NASSAU, Bahamas – The moonlight illuminated the young woman's fellow passengers from the capsized boat, scattered through the chilly ocean 15 miles from land. Some of them screamed for help. Others bobbed silently, face-down in the water.
As the voices grew quiet one by one, Rodene Fileresaint clung to the only life preserver she could find: the lifeless body of a Haitian who had shared her American dream.
"I was holding onto a dead woman to keep afloat," the 23-year-old high school student said.
Nine hours later, day broke and rescuers finally arrived. Some two dozen people were dead. Three were alive, including Fileresaint.
She was still clinging to the corpse.
Thousands of Haitians fleeing poverty and hopelessness make the illegal crossing to Florida each year. The U.S. Coast Guard has intercepted 737 since Jan. 1; nobody knows how many more have drowned or been killed by sharks.
This group of migrants took a common route, boarding a smuggler's boat to the Bahamas, two survivors told The Associated Press late Wednesday from hospital beds. Bahamian police grabbed several of the migrants as they reached land, and those who escaped made it to a safehouse, where they spent two weeks waiting to move on.
On Saturday night, they boarded a speedboat bound for Miami, with a planned stopover in Bimini, a speck of land where police don't have a single vessel to give chase. Fileresaint, the daughter of rice farmers, was excited: Her dream of becoming a nurse in Miami was finally within reach.
Fileresaint said she counted 27 people aboard the speedboat. Survivor Johnny Boucher, 26, said they were packed shoulder-to-shoulder.
An hour after leaving Nassau, the boat suddenly began to take on water.
"I was sitting in the front of the boat. The boat was speeding," Boucher said through an interpreter, his eyes filling with tears. "Water was coming inside of the boat and we couldn't see where it was coming from. Women started screaming to turn back."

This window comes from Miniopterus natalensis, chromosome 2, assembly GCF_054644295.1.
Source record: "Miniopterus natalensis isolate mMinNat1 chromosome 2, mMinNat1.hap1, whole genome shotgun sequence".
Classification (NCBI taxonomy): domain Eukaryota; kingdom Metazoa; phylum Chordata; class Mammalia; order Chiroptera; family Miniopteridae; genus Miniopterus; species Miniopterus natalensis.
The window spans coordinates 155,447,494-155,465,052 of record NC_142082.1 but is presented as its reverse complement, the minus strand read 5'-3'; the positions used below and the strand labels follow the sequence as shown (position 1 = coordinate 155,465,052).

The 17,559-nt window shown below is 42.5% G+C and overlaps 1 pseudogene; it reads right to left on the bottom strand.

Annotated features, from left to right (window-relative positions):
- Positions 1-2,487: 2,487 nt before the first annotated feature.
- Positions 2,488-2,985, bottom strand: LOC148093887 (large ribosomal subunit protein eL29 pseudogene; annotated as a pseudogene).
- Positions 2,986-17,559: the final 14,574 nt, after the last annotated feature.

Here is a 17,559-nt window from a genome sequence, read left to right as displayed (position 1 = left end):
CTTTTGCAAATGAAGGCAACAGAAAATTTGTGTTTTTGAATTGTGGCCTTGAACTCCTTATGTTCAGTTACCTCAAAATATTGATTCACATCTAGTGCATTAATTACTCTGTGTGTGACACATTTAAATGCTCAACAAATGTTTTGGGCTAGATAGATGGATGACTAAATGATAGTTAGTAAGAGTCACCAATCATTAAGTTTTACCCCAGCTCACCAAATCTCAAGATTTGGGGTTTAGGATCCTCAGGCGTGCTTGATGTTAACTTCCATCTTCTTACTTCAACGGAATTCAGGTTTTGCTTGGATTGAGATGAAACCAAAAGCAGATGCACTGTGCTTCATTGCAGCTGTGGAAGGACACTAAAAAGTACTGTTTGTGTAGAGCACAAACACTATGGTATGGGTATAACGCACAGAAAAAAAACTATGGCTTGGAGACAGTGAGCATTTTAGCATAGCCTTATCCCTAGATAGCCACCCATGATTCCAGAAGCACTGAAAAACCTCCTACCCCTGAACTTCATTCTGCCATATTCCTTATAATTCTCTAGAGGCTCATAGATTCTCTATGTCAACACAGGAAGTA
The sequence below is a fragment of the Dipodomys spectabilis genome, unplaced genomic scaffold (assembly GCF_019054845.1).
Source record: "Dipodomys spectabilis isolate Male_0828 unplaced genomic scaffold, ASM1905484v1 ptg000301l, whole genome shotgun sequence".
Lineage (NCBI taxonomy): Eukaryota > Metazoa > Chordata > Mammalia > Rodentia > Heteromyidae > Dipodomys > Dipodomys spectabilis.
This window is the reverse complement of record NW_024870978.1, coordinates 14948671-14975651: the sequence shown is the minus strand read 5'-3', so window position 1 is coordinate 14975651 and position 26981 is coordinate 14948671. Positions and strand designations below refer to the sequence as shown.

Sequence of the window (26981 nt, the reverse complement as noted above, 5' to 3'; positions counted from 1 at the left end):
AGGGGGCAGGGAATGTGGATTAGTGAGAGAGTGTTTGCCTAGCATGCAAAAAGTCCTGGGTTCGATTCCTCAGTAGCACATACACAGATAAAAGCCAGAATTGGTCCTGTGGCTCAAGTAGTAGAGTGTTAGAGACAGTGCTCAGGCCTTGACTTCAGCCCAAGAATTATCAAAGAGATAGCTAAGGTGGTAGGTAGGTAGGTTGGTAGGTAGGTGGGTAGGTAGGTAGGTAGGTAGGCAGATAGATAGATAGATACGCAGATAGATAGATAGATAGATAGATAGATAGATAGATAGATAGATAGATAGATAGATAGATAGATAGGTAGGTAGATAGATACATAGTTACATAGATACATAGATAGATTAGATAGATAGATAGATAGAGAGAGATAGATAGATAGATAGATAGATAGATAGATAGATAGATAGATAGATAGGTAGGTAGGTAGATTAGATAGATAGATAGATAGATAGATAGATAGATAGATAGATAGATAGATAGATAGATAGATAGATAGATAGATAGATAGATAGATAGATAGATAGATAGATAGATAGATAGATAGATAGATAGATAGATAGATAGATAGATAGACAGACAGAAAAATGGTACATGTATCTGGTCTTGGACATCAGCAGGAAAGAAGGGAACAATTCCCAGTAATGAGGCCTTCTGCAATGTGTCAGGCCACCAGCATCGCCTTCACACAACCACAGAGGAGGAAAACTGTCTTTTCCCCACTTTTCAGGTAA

Within moments, the boat capsized. Boucher said he had time to strip off two shirts, his pants and his shoes before plunging into the swells.
"I thought I was going to die," he said.
Boucher said he treaded water for hours as he screamed for help in Creole.
The cramps were excruciating, he said, and he was nearly unconscious when he felt someone grab him and pluck him from the water Sunday morning.
Fishermen had heard the screams and alerted authorities. Rescuers pulled bodies from the waters, but the Coast Guard told them to focus on the survivors, slipping life jackets onto the corpses so they could be picked up later.
The bodies of 12 women and two men were recovered before search operations were called off at dusk Wednesday.
Rescuers said they were surprised to find so many bodies floating so soon after the accident. But John Sanders, director of the U.S. National Underwater Rescue and Recovery Institute, said that is to be expected, especially for people killed before hitting the water — say, by hitting their heads.
Florida-based family members of one victim, 30-year-old Lorna Eugene, paid US$5,000 (euro3,170) for a smuggler to take her to Miami to be with her fiance, according to relatives in Haiti. Her sister, Louna Eugene, said Lorna's family warned her about the dangers of the voyage.
"We told her not to get on a boat full of people," Eugene said Thursday by telephone from Port-de-Paix in northern Haiti. She said her sister's fiance hopes to travel to Nassau, where Lorna is to be buried on Monday.
Fileresaint remained hospitalized Thursday for exposure, while Boucher was taken to a migration detention center, according to William Pratt, the Bahamas' assistant director of immigration.
The third survivor, a Honduran, was being held by police for investigation of smuggling.